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The present paper was prepared in the first half of 1991 in collaboration with three national sections of Friends of the Earth (Indonesia, Ghana and Canada). It was written by Craig Scott, with input and feedback from each section, and then edited by Robert Hornung. The purpose of the paper was to provide a discussion document of a “white paper” sort that could be used, as seen fit by Friends of the Earth and allied civil society organizations, in the advocacy efforts before, during and after either the official Earth Summit (of states) in Rio de Janeiro that led to various instruments including the 1992 Climate Change Convention – and/or used during the Alternative Earth Summit of transnational civil society actors that ran in parallel to the Earth Summit. The paper is being made available now, mostly as an exercise in historical documentation but also on the possibility that any of the reasoning and recommendations might yet have some relevance as the world, 30 years later (in the immediate lead-up to the last-chance Conference of the Parties in the United Kingdom in fall 2021), has failed to attend to the climate emergency that the report already took as its premise back in 1991.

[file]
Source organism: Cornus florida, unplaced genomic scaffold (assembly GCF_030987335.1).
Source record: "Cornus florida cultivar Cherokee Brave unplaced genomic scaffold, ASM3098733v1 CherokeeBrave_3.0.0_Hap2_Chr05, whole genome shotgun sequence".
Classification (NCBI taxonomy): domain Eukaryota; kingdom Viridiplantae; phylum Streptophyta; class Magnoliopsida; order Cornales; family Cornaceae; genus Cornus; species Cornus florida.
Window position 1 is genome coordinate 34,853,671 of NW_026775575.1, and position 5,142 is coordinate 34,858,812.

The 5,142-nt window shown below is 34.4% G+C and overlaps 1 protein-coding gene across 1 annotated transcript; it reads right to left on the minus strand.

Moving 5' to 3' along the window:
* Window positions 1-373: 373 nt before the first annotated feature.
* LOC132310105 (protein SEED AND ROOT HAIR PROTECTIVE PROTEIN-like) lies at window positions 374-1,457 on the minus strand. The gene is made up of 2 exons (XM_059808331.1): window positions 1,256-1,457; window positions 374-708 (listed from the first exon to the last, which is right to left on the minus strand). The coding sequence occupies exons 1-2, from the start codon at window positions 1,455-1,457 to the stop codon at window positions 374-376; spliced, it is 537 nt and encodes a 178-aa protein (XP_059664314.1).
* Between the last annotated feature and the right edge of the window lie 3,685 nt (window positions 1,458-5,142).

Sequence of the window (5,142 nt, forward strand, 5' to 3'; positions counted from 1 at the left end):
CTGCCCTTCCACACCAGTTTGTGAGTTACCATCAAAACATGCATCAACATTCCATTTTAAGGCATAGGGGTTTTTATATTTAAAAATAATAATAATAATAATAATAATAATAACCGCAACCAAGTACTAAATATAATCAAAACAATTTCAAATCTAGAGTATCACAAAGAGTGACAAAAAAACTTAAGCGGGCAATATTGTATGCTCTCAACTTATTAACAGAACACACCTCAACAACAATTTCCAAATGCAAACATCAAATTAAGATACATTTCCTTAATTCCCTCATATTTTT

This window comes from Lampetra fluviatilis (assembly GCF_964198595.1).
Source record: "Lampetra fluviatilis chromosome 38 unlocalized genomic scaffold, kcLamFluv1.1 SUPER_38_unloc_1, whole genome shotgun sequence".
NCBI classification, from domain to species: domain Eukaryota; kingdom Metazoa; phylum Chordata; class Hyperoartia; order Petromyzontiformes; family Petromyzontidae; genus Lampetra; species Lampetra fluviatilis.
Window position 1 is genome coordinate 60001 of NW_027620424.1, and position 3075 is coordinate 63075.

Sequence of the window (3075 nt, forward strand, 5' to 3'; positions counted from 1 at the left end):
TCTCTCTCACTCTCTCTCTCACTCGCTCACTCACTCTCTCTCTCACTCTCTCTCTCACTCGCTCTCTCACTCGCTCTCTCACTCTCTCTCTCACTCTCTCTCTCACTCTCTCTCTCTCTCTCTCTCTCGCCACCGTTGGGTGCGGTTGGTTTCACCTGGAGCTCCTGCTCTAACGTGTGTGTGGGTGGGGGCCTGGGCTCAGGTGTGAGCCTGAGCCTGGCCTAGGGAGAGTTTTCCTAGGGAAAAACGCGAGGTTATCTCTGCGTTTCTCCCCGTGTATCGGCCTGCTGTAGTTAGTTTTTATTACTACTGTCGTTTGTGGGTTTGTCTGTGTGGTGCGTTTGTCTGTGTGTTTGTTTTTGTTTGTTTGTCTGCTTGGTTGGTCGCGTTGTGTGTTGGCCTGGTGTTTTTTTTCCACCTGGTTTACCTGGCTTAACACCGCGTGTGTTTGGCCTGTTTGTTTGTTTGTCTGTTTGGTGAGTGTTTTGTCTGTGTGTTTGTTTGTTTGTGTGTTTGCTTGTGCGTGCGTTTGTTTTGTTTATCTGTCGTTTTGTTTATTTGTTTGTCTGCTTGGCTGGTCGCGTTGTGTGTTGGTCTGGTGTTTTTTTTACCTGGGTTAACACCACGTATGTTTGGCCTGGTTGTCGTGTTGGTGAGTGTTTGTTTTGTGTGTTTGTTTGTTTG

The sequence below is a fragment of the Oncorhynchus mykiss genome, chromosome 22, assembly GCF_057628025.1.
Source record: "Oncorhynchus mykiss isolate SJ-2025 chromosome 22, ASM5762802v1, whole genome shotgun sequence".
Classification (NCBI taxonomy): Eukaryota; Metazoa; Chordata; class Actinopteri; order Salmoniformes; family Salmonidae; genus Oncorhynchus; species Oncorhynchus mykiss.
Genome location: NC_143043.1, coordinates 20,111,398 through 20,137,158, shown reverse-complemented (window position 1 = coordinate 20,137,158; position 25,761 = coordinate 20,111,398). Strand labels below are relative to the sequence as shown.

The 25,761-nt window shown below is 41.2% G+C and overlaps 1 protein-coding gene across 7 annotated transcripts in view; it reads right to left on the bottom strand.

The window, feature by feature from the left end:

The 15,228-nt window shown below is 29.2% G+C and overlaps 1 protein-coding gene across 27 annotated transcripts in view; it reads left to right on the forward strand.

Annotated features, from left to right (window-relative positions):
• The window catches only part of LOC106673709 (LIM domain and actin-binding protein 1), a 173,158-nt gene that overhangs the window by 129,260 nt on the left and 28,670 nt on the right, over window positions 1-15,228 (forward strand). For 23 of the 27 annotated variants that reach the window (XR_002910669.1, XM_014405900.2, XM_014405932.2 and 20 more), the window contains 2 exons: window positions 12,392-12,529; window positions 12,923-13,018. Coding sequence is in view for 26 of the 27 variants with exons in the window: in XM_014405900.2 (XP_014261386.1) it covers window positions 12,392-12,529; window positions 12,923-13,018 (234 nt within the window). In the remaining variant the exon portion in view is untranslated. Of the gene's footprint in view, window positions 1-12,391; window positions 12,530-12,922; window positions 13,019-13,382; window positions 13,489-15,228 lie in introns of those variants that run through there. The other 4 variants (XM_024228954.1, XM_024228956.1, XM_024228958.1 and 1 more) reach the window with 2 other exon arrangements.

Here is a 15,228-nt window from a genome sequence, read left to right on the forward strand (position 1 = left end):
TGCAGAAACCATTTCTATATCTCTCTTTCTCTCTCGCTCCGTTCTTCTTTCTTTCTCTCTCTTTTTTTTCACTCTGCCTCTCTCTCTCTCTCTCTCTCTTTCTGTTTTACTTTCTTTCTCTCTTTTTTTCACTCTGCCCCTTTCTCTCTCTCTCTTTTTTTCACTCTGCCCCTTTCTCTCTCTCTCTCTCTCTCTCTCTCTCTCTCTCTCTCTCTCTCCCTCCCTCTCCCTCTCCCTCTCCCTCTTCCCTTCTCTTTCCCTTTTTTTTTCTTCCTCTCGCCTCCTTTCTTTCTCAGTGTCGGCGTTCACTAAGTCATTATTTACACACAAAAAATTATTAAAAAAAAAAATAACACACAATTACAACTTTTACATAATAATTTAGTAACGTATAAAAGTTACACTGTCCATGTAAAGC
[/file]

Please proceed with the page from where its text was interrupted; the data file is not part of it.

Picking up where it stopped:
The paper’s title captures well the focus of the paper. It is an exercise in setting out key principles of institutional design in view of the competition between moral philosophies of global environmental justice and dominant economic theories and associated state policy. It begins with an overview of the history, as of 1991, of general transfer-of-technology (TOT) South/North dynamics and then situates debate surrounding transfer-of-environmental-technology (TOET) as it had developed up to and within the negotiations around the Climate Change Convention. It proceeds to discuss a trio of goals that must be achieved with any climate-related TOET regime and then fleshed out key principles applicable on four issues: decision-making power and control; sources of financing; nature of normative commitments; and shape and extent of intellectual property rights. The second half of the paper then presents and discusses four ideal-type models for a climate-change TOET mechanism or regime and concludes with an argument for a hybrid regime that has features of the first three models discussed. The reasoning surrounding the recommended regime may yet be relevant to some of the decisions to come at COP 2021.